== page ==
The State of Science and Technology in Canada, 2012 report—examined (part 2: the rest of the report)

My Sept. 27, 2012 posting features my response to the report’s launch on that day.

As for the AAAS 2013 annual meeting, there’s a lot, lot more of it and it’s worth checking out, if for no other reason than to anticipate the types of science stories you will be seeing in the coming months.

Tweet your nano

Researchers at the University of Wisconsin-Madison have published a study titled, “Tweeting nano: how public discourses about nanotechnology develop in social media environments,”  which analyses, for the first time, nanotechnology discourse on Twitter social media. From the Life Sciences Communication University of Wisconsin-Madison research webpage,

The study, “Tweeting nano: how public discourses about nanotechnology develop in social media environments,” mapped social media traffic about nanotechnology, finding that Twitter traffic expressing opinion about nanotechnology is more likely to originate from states with a federally-funded National Nanotechnology Initiative center or network than states without such centers.

Runge [Kristin K. Runge, doctoral student] and her co-authors used computational linguistic software to analyze a census of all English-language nanotechnology-related tweets expressing opinion posted on Twitter over one calendar year. In addition to mapping tweets by state, the team coded sentiment along two axes: certain vs. uncertain, and optimistic-neutral-pessimistic. They found 55% of nanotechnology-related opinions expressed certainty, 41% expressed pessimistic outlooks and 32% expressed neutral outlooks.

In addition to shedding light on how social media is used in communicating about an emerging technology, this study is believed to be the first published study to use a census of social media messages rather than a sample.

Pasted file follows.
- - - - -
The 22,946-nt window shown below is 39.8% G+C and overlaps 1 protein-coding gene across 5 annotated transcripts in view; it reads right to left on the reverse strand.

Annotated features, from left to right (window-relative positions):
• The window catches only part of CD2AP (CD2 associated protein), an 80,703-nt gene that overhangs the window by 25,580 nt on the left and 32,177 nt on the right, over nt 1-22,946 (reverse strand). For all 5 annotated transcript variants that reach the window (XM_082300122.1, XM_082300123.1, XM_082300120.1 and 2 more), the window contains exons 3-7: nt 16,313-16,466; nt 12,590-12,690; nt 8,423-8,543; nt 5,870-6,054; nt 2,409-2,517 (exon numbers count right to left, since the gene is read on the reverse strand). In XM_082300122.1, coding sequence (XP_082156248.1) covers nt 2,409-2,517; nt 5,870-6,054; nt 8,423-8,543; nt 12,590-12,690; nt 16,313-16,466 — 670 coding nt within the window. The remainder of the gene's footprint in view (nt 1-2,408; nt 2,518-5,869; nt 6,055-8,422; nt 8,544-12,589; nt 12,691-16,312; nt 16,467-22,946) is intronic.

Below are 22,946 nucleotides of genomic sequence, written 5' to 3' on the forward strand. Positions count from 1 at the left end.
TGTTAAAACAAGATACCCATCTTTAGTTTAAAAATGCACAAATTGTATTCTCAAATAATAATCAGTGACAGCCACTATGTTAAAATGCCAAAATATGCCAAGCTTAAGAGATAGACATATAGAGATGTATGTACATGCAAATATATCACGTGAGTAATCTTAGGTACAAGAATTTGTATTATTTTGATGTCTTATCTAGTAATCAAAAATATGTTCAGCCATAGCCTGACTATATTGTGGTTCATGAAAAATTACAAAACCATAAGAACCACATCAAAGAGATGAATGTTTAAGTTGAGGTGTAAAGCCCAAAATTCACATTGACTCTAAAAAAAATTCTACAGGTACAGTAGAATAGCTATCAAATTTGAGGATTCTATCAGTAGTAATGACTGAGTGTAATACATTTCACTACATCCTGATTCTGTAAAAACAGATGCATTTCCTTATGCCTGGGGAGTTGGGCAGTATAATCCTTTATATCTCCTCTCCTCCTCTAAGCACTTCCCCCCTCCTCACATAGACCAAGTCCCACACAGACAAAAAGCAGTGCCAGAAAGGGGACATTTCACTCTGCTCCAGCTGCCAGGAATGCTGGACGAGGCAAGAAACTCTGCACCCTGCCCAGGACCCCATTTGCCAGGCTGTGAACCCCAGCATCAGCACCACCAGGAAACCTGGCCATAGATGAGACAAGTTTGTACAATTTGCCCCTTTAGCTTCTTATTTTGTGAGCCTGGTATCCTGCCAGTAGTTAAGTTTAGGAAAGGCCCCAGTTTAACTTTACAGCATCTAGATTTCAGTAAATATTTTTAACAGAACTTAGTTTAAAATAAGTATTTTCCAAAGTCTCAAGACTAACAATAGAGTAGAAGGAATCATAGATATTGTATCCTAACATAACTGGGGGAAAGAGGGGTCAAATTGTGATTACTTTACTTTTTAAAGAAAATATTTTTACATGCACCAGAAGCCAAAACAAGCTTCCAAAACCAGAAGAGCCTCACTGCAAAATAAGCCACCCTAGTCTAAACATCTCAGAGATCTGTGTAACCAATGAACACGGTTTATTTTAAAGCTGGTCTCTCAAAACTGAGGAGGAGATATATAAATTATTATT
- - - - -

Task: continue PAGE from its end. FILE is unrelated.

“We likely wouldn’t have captured these results if we had to rely on a sample rather than a complete census,” said Runge. “That would have been unfortunate, because the distinct geographic origins of the tweets and the tendency toward certainty in opinion expression will be useful in helping us understand how key online influencers are shaping the conversation around nanotechnology.”

It’s not obvious from this notice or the title of the study but it is stated clearly in the study that the focus is the world of US nano, not the English language world of nano. After reading the study (very quickly), I can say it’s interesting and, hopefully, will stimulate more work about public opinion that takes social media into account. (I’d love to know how they limited their study to US tweets only and how they determined the region that spawned the tweet. )

The one thing which puzzles me is they don’t mention retweets (RTs) specifically. Did they consider only original tweets? If not, did they take into account the possibility that someone might RT an item that does not reflect their own opinion? I occasionally RT something that doesn’t reflect my opinion when there isn’t sufficient space to include comment indicating otherwise because I want to promote discussion and that doesn’t necessarily take place on Twitter or in Twitter’s public space. This leads to another question, did the researchers include direct messages in their study? Unfortunately, there’s no mention in the two sections  (Discussion and Implications for future research) of the conclusion.

For those who would like to see the research for themselves (Note: The article is behind a paywall),

Tweeting nano: how public discourses about nanotechnology develop in social media environments by Kristin K. Runge, Sara K. Yeo, Michael Cacciatore, Dietram A. Scheufele, Dominique Brossard, Michael Xenos, Ashley Anderson, Doo-hun Choi, Jiyoun Kim, Nan Li, Xuan Liang, Maria Stubbings, and Leona Yi-Fan Su. Journal of Nanoparticle Research; An Interdisciplinary Forum for Nanoscale Science and Technology© Springer 10.1007/s11051-012-1381-8. Published online Jan. 4, 2013

It’s no surprise to see Dietram Scheufele and Dominique Brossard who are both located the University of Wisconsin-Madison and publish steadily on the topic of nanotechnology and public opinion listed as authors.